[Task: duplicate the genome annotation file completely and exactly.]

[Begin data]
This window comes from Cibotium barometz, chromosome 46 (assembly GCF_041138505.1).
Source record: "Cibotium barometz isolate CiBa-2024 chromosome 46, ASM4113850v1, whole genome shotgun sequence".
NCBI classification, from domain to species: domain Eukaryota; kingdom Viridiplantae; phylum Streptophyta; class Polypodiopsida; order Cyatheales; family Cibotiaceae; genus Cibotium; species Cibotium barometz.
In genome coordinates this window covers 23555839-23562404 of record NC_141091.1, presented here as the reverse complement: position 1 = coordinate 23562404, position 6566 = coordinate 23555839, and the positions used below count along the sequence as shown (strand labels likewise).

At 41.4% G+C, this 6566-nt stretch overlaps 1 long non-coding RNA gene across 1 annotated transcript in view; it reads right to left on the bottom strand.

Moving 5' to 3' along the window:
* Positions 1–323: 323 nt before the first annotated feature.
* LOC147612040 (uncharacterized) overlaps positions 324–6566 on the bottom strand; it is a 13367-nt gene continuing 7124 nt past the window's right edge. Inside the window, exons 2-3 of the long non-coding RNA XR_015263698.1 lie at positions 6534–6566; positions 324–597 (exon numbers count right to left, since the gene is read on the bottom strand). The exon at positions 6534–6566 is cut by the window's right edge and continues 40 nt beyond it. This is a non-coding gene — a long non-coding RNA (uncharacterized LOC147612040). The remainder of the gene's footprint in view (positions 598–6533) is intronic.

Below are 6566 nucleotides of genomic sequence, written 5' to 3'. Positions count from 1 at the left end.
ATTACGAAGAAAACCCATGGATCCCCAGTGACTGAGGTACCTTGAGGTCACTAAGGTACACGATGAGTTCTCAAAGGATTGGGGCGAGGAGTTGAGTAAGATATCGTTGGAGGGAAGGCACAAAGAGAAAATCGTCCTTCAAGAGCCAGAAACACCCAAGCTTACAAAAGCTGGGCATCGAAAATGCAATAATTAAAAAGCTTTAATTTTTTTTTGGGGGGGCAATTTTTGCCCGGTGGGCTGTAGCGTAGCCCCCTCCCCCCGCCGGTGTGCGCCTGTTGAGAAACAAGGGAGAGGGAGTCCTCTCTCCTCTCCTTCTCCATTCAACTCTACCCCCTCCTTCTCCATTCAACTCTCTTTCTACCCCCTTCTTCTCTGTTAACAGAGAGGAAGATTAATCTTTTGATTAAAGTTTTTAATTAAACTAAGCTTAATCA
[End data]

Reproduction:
This window comes from Cibotium barometz, chromosome 46 (assembly GCF_041138505.1).
Source record: "Cibotium barometz isolate CiBa-2024 chromosome 46, ASM4113850v1, whole genome shotgun sequence".
NCBI classification, from domain to species: domain Eukaryota; kingdom Viridiplantae; phylum Streptophyta; class Polypodiopsida; order Cyatheales; family Cibotiaceae; genus Cibotium; species Cibotium barometz.
In genome coordinates this window covers 23555839-23562404 of record NC_141091.1, presented here as the reverse complement: position 1 = coordinate 23562404, position 6566 = coordinate 23555839, and the positions used below count along the sequence as shown (strand labels likewise).

At 41.4% G+C, this 6566-nt stretch overlaps 1 long non-coding RNA gene across 1 annotated transcript in view; it reads right to left on the bottom strand.

Moving 5' to 3' along the window:
* Positions 1–323: 323 nt before the first annotated feature.
* LOC147612040 (uncharacterized) overlaps positions 324–6566 on the bottom strand; it is a 13367-nt gene continuing 7124 nt past the window's right edge. Inside the window, exons 2-3 of the long non-coding RNA XR_015263698.1 lie at positions 6534–6566; positions 324–597 (exon numbers count right to left, since the gene is read on the bottom strand). The exon at positions 6534–6566 is cut by the window's right edge and continues 40 nt beyond it. This is a non-coding gene — a long non-coding RNA (uncharacterized LOC147612040). The remainder of the gene's footprint in view (positions 598–6533) is intronic.

Below are 6566 nucleotides of genomic sequence, written 5' to 3'. Positions count from 1 at the left end.
ATTACGAAGAAAACCCATGGATCCCCAGTGACTGAGGTACCTTGAGGTCACTAAGGTACACGATGAGTTCTCAAAGGATTGGGGCGAGGAGTTGAGTAAGATATCGTTGGAGGGAAGGCACAAAGAGAAAATCGTCCTTCAAGAGCCAGAAACACCCAAGCTTACAAAAGCTGGGCATCGAAAATGCAATAATTAAAAAGCTTTAATTTTTTTTTGGGGGGGCAATTTTTGCCCGGTGGGCTGTAGCGTAGCCCCCTCCCCCCGCCGGTGTGCGCCTGTTGAGAAACAAGGGAGAGGGAGTCCTCTCTCCTCTCCTTCTCCATTCAACTCTACCCCCTCCTTCTCCATTCAACTCTCTTTCTACCCCCTTCTTCTCTGTTAACAGAGAGGAAGATTAATCTTTTGATTAAAGTTTTTAATTAAACTAAGCTTAATCA